Coconut water is one of the high potassium foods. Coconut meat, cream and milk are high potassium foods also. However, the meat, cream and milk are also high in saturated fat. This is not true for coconut water, though.
There has been a lot of hype about coconut water in the recent past. Even though it has been a staple in Asia and the Caribbean for quite a while, coconut water began to be featured in the American news recently. About a year and a half ago promotions started to feature some celebrities using coconut water. And then the mainstream media, such as the New York Times and Los Angeles Times began to feature articles. Throwing out the excessive claims and the extremely negative articles, coconut water appears to have a place for rehydrating you after a vigorous activity. You also can use it as an easy day to day source of potassium, although multiple foods are a less expensive source.
Most of us are deficient in potassium. The average American gets less than half the recommended daily amount. For most of us a good way to rehydrate after strenuous physical activity would include a high potassium drink, such as coconut water. Because we start out deficient in potassium, this would help to improve the deficit, even though we lose more sodium than potassium in sweat. For those of us in good health with a good potassium intake daily, it is still safe. Since no upper limit of consumption appears unsafe for potassium obtained through food and drink, coconut water rehydration should work well.
Coconut water is almost purely water with a high potassium load and fairly low sodium load. The amount of potassium is 250 mg per 100 gm, and sodium is 105 mg. It also contains about 4 grams of carbohydrates in 100 gm water. Different brands will vary slightly though. Some brands have less sodium than claimed on the label. But since most of us take in considerably more sodium than needed (95% of American males get above the tolerable upper intake level, IOM report), this will probably only make a difference for those who have lost a lot of sweat in their workout. If you have sweated a lot, you will also need to replace sodium.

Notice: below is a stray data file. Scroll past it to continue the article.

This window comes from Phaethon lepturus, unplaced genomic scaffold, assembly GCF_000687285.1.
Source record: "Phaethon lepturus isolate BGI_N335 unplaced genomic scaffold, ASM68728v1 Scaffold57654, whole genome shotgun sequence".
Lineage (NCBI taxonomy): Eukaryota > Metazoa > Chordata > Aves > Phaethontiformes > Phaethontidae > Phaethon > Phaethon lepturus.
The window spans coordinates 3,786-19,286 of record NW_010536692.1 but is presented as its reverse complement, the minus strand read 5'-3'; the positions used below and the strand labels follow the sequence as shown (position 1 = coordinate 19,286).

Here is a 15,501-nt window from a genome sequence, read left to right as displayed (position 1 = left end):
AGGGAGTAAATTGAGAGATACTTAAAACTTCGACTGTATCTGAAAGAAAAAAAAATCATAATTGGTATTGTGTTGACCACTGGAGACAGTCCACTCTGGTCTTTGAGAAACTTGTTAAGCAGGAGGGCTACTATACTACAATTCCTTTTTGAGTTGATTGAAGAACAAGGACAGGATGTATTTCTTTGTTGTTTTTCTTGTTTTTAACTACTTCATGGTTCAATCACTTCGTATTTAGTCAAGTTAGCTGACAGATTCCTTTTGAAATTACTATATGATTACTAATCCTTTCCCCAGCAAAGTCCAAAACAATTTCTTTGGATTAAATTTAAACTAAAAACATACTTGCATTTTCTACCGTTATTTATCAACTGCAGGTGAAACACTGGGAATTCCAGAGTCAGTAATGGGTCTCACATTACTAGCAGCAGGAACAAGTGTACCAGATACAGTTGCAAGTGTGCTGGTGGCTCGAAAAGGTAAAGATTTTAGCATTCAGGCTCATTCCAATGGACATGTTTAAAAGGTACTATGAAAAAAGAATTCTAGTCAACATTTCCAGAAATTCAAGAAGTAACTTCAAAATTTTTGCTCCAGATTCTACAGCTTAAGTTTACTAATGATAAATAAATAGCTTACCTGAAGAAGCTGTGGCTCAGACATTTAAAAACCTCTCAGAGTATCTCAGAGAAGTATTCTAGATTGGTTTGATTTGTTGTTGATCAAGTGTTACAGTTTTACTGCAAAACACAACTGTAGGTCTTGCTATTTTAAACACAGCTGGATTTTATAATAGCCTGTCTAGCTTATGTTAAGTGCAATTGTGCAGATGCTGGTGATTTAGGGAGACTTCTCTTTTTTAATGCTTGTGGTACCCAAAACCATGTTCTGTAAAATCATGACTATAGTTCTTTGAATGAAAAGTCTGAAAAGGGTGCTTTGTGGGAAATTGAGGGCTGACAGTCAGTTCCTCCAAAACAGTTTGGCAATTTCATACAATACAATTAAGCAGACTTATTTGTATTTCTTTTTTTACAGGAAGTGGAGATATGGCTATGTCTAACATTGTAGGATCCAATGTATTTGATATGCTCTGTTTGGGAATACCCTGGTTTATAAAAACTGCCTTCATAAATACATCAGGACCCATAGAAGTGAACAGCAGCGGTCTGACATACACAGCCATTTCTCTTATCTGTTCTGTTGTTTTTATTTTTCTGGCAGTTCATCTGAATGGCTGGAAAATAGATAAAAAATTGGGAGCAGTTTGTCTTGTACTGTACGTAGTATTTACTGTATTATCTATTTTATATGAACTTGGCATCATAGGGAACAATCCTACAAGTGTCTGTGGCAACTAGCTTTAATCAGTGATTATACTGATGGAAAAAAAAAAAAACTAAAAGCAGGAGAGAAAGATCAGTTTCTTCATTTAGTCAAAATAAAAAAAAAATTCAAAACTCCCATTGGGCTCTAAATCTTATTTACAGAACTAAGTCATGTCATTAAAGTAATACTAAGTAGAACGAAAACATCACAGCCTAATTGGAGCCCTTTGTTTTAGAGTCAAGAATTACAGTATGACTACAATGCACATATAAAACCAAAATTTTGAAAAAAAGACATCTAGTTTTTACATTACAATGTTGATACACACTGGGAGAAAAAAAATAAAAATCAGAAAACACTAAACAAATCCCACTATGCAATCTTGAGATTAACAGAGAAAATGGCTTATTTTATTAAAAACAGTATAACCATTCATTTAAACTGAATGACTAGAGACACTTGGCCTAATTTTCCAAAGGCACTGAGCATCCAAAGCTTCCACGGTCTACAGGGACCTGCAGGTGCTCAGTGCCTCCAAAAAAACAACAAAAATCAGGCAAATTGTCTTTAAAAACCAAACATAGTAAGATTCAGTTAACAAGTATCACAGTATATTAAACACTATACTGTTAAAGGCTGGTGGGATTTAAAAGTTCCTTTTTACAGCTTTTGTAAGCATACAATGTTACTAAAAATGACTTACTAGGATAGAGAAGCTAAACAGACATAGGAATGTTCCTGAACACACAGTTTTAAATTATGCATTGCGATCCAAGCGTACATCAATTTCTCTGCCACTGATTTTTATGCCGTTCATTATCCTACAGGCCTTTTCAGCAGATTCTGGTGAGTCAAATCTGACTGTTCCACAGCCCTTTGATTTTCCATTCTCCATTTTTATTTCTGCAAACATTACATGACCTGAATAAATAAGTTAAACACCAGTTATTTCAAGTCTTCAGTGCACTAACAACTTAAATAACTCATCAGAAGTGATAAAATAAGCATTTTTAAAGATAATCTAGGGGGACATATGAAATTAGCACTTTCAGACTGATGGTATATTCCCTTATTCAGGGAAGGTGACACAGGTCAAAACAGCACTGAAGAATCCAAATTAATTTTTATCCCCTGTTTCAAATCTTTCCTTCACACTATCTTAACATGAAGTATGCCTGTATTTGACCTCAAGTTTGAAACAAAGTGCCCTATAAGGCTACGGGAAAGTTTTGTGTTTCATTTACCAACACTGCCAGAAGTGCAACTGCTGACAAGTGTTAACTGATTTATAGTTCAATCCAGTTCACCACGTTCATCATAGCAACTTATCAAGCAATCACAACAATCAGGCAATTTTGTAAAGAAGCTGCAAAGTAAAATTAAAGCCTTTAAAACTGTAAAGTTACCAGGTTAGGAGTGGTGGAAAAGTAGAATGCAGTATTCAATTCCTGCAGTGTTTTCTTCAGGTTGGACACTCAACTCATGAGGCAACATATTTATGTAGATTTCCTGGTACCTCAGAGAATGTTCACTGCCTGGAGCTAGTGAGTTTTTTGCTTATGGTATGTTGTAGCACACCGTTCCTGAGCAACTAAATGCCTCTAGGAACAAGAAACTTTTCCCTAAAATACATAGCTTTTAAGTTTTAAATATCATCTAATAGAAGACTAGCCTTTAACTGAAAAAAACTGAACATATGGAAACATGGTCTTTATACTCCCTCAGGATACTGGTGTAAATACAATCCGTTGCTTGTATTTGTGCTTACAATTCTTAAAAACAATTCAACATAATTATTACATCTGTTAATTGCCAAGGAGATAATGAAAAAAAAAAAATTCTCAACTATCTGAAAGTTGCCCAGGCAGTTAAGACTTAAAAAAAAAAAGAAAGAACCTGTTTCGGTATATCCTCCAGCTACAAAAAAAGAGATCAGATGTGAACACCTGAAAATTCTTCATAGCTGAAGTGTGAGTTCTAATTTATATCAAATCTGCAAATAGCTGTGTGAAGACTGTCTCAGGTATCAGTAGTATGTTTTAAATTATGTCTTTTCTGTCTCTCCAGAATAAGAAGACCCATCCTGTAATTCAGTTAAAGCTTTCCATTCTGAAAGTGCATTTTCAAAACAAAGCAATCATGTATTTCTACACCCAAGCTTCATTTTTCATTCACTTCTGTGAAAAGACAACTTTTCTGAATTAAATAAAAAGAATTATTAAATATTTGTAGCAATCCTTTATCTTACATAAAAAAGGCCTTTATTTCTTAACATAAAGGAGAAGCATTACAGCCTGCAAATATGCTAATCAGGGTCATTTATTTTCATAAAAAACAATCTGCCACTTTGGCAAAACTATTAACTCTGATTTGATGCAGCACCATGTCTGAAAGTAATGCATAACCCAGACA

Recent studies have compared the hydrating ability of coconut water to sports drinks and water. The sports drinks, such as Gatorade, and coconut water were slightly better than plain water because the electrolytes allow better absorption of the water.
The commercial varieties available in many stores now are Zico Coconut Water, O.N.E. Coconut Water, Vita Coco Coconut Water, Taste Nirvana Coconut Water, Nature Factor Coconut Water, Amy and Brian Coconut Water, Blue Monkey Coconut Water, Grace Coconut Water, VPX Sports Coco Fit. Or many are available online.
Taste differs among the brands. However, each has loyal fans preferring the taste of their favorite brand. The only way to find out which taste you prefer is to try the different brands. Since they do not use sugar or salt to overwhelm the taste, they each have a unique taste.
They are expensive compared to water, but are about the same as sports drinks. Try some yourself for a taste comparison. To completely restore yourself after a sports activity, remember also to take in some source of protein and carbohydrate shortly after your sports activity. Adding these after restoring your electrolytes will allow you to recover more completely.
As always, those on a potassium restricted diet should avoid high potassium foods such as coconut water. And they should carefully monitor their potassium intake.